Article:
*RESERVED* A Rare Section Of The First Transatlantic Cable, A Technological Wonder Of The Nineteenth Century
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A Rare Section Of The First Transatlantic Cable, one of the technological wonders of the Nineteenth Century.
On 16 August 1858, Queen Victoria and U.S. president James Buchanan exchanged telegraphic pleasantries, inaugurating the first transatlantic cable connecting Ireland to North America. The queen’s 98-word greeting of goodwill took almost 16 hours to send through the 3,200-kilometer cable.
This Cable Was a Bold, Short-Lived Success. It was An engineering master piece and was one of the technological wonders of the Nineteenth Century. It transformed communications in a profound way and helped to give the British Army a technological superiority over most of its competitors. Its invention was a product of the enthusiasm and skill of industrial revolutionary Britain and enabled a total of 732 messages to be sent, before it failed 3 weeks later.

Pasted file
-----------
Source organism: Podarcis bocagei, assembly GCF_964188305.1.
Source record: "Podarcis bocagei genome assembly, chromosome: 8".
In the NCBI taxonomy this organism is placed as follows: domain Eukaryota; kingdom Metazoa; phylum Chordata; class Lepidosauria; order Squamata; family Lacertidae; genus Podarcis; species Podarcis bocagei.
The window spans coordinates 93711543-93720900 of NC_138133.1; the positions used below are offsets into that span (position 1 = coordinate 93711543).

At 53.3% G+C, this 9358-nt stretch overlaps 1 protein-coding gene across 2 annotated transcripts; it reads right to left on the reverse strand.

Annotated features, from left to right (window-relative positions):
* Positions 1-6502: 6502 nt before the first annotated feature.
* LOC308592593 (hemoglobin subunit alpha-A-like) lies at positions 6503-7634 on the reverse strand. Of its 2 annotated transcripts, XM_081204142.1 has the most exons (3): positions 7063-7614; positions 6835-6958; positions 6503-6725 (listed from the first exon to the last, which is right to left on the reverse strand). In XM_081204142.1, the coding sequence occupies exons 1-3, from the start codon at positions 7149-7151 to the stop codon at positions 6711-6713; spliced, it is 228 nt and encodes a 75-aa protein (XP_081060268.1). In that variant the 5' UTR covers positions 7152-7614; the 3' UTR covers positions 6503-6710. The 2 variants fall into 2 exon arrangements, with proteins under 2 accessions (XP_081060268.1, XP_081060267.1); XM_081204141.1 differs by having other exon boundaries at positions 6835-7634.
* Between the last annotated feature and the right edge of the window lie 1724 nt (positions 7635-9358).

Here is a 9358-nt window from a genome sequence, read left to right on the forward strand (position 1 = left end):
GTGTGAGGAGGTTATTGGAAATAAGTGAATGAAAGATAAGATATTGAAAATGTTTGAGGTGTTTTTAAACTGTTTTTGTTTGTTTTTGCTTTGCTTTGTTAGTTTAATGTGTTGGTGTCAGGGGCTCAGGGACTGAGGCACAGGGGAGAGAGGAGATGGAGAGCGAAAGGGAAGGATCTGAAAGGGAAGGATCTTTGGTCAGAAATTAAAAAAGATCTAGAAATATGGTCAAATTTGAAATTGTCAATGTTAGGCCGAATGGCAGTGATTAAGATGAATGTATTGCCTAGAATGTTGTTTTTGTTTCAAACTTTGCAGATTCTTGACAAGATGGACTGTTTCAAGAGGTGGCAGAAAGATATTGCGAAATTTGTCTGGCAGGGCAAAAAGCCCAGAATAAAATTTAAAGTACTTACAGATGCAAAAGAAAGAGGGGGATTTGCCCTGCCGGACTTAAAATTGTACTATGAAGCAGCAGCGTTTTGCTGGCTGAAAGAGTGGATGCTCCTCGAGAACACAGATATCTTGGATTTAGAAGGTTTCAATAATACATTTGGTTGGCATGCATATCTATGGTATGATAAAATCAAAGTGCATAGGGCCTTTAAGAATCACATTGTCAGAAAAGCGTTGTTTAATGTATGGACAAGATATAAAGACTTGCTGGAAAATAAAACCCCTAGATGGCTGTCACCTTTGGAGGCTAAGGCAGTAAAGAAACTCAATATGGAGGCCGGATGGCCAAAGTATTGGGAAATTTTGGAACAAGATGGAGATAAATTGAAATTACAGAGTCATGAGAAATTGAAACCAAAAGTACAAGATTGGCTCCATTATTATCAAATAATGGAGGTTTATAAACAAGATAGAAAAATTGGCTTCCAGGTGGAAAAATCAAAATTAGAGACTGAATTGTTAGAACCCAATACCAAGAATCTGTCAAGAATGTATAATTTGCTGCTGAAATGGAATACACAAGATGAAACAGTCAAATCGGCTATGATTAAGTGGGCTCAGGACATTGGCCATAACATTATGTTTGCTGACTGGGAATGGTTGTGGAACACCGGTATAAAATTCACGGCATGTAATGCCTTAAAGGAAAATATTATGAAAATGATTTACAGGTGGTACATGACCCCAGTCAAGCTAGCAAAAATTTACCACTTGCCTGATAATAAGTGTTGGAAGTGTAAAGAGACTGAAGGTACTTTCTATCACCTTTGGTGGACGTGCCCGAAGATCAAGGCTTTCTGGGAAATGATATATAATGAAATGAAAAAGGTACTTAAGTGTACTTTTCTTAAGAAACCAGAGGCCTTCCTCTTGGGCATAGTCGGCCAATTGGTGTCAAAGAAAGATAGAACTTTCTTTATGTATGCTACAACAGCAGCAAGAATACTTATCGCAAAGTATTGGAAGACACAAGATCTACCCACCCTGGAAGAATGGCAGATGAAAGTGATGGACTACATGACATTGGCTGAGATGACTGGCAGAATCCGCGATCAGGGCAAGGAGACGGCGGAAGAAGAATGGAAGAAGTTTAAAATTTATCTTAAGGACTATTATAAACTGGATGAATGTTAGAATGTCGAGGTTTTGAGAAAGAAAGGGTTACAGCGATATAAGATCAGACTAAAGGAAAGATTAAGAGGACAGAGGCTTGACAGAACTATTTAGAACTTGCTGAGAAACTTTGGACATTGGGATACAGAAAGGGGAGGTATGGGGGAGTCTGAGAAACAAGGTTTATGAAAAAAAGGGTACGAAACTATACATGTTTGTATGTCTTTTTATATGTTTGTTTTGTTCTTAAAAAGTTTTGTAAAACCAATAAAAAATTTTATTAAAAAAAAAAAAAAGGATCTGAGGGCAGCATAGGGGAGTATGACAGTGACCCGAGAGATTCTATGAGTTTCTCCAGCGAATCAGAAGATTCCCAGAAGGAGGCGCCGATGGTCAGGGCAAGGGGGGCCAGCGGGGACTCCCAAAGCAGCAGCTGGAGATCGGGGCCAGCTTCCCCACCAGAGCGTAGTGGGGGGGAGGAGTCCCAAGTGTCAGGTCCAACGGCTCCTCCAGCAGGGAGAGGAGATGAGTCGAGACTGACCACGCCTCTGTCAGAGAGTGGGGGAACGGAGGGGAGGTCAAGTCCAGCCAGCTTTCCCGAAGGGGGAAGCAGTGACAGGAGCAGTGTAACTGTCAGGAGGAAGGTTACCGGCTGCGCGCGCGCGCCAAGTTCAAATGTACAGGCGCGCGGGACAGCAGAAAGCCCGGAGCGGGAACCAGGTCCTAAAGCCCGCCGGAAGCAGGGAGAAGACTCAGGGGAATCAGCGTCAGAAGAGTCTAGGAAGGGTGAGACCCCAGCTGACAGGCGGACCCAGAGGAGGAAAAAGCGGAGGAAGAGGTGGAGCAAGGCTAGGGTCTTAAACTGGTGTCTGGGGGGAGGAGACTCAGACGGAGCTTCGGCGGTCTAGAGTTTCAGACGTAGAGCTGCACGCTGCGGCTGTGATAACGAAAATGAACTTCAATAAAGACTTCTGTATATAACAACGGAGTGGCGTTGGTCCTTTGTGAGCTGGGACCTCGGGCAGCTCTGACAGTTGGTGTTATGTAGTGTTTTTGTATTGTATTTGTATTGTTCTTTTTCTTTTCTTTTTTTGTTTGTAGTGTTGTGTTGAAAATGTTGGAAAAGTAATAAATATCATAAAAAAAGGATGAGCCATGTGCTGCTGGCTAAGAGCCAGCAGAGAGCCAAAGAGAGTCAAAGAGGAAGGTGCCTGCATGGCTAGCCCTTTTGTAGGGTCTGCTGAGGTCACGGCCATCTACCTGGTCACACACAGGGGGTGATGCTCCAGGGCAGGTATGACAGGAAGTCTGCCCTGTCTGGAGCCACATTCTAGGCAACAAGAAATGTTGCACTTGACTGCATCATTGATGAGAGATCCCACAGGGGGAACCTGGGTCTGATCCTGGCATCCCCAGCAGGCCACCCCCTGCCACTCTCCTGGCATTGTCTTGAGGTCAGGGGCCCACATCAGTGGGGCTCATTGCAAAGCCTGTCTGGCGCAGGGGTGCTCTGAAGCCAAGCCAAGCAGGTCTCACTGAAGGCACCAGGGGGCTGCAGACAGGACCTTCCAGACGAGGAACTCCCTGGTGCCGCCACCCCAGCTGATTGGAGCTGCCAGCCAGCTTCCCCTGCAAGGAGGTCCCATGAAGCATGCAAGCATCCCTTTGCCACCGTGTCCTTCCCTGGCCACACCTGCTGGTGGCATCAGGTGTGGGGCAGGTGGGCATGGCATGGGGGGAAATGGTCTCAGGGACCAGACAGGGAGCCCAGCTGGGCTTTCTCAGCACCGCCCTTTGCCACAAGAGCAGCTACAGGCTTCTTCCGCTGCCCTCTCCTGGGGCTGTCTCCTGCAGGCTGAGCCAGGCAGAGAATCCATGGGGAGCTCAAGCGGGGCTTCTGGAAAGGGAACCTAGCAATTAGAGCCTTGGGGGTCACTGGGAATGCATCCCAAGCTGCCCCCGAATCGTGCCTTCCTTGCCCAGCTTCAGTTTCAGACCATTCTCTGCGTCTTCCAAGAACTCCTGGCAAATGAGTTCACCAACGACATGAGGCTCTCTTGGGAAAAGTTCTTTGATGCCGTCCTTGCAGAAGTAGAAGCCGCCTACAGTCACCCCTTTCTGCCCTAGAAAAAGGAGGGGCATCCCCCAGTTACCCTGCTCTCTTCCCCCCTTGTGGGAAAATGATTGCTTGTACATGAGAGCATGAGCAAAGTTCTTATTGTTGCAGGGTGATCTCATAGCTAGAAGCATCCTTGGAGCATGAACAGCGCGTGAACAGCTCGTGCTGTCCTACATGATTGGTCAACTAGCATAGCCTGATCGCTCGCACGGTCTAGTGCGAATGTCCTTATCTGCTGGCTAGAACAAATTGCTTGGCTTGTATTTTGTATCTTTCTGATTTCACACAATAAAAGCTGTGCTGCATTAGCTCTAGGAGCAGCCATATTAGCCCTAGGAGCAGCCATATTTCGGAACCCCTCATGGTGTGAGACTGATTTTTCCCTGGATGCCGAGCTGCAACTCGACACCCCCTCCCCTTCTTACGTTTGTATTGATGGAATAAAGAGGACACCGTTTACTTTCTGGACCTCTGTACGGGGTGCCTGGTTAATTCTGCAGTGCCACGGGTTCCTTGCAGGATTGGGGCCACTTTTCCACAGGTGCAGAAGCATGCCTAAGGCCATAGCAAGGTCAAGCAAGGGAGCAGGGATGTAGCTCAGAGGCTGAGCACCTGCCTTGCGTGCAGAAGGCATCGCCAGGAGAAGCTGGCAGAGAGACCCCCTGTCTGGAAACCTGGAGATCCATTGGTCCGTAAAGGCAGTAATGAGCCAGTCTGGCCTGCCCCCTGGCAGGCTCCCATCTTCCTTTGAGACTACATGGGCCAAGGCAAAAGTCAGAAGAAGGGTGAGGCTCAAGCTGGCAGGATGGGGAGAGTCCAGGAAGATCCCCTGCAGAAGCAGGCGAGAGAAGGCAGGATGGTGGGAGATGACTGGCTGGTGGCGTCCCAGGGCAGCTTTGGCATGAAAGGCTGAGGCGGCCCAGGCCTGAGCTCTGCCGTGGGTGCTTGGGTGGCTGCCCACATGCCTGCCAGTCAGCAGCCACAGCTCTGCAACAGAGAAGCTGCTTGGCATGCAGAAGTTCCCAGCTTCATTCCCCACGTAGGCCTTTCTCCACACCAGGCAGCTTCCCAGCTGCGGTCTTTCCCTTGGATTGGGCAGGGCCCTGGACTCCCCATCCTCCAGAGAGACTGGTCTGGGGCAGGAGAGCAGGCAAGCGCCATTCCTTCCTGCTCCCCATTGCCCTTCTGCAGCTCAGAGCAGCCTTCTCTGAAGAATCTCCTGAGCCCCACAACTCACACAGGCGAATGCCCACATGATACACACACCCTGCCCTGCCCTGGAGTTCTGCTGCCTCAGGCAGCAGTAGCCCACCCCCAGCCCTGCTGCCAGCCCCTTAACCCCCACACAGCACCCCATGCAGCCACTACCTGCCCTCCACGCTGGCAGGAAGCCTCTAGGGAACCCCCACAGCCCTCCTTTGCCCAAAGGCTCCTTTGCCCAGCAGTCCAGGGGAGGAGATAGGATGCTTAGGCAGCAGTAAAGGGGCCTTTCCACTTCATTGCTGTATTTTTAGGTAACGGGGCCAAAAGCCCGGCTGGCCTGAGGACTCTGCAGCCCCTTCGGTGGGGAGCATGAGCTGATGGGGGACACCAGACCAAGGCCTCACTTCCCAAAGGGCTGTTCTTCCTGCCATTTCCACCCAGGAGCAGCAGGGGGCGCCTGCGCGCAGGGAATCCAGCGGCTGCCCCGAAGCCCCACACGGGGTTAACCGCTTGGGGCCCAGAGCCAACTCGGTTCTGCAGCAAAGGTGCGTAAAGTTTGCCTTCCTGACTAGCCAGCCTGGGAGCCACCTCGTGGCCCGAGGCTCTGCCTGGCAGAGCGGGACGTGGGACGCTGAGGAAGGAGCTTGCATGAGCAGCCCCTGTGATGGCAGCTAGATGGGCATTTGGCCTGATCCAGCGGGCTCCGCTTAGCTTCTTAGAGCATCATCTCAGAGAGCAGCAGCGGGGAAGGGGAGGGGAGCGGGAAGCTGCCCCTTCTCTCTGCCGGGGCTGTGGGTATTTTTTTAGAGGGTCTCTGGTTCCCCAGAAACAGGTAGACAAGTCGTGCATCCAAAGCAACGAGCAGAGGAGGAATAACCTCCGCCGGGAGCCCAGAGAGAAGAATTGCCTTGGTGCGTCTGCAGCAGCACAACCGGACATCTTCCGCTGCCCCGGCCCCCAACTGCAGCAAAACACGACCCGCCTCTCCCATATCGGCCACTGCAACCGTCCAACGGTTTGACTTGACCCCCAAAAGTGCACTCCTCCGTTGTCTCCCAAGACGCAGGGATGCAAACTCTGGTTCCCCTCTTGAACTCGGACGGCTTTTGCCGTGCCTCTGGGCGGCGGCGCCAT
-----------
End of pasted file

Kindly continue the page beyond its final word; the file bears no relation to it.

A second cable was laid in 1865 with much improved material. However, more than halfway across, the cable broke, and after many rescue attempts, it was abandoned.
In 1866 a third cable was laid and the successful connection was put into service. Before the first transatlantic cable, communications between Europe and the Americas took place only by ship. By contrast, the transatlantic cable allowed a message and a response in the same day.